* Last November…
U.S. District Judge Staci Yandle must decide whether H’s Bar on West Main in Belleville may assert First Amendment rights of its patrons.
She sounded skeptical at a hearing on a motion for injunction against lockdown enforcers on Nov. 13, but made no ruling.
She told H’s Bar counsel Thomas Maag, “There is some value to creative advocacy sometimes but I’m not seeing it here.”
Maag sued Illinois liquor and gambling regulators on Oct. 30, seeking to reopen H’s Bar so patrons could discuss issues of the day.
He also sued the St. Clair County sheriff’s office and the county health department.
“This is America,” he argued in the suit. “It is not North Korea.”
“Taverns and bars are where Americans for over 200 years have gone to plan protests, wars, and uprising, to plot, argue and discuss events of the day.
“They are for all practical purposes the real soapboxes of America and the successor to the Roman forum.”
* Judge Yandle’s recent order…
Plaintiff has not filed responses to the motions, and the time for doing so has passed.
Collectively, Defendants argue that Plaintiffs’ Amended Complaint should be dismissed for lack of subject matter jurisdiction as it fails to allege sufficient facts to establish standing by demonstrating an injury caused by the defendants. The State Defendants also argue that Plaintiff’s Amended Complaint fails to state a claim because (1) the Governor’s Executive Orders pass constitutional scrutiny in a public health crisis and are valid time, place, and manner restrictions; (2) Plaintiff fails to allege sufficient personal involvement by the State Defendants and rest upon a right that does not extend to the Plaintiff’s social associations; (3) Plaintiff fails to sufficiently allege discrimination against a secular entity in favor of a religious one; (4) Plaintiff’s state law claims are barred by the Eleventh Amendment; and (5) the Illinois Emergency Management Agency Act does not limit the State Defendants’ authority to enforce the Governor’s executive orders. […]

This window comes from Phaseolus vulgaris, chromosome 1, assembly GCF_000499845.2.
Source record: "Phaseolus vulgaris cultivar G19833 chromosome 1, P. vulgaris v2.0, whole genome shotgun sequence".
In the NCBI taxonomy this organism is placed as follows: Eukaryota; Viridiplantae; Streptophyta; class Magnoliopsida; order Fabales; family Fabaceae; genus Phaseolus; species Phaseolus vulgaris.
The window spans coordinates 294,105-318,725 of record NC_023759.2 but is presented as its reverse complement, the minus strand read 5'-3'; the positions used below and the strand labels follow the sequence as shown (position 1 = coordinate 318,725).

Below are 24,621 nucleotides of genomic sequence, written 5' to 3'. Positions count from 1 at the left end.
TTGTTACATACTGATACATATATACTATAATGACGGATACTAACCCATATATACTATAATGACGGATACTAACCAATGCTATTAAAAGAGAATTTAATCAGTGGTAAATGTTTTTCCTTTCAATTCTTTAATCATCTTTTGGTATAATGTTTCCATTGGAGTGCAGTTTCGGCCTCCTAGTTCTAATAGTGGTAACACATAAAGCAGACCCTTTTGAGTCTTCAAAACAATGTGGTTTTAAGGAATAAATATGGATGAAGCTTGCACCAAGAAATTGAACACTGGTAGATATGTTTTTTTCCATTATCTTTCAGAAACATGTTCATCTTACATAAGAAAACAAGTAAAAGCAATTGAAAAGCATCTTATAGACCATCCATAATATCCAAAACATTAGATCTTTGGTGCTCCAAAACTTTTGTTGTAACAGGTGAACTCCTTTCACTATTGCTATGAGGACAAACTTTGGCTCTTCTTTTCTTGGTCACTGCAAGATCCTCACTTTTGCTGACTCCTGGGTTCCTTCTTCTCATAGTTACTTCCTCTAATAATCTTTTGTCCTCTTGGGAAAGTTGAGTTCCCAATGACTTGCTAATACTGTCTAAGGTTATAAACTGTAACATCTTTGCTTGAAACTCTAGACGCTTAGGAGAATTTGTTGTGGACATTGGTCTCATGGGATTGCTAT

The Court may, in its discretion, construe a party’s failure to file a timely response as an admission of the merits of the motion. … Here, having fully considered Defendants’ arguments, the Court deems Plaintiff’s failure to respond as an admission of the merits of the motions. Accordingly, Defendants’ motions to dismiss are GRANTED; Plaintiff’s First Amended Complaint is DISMISSED without prejudice.
[Hat tip: @ChicagoBars]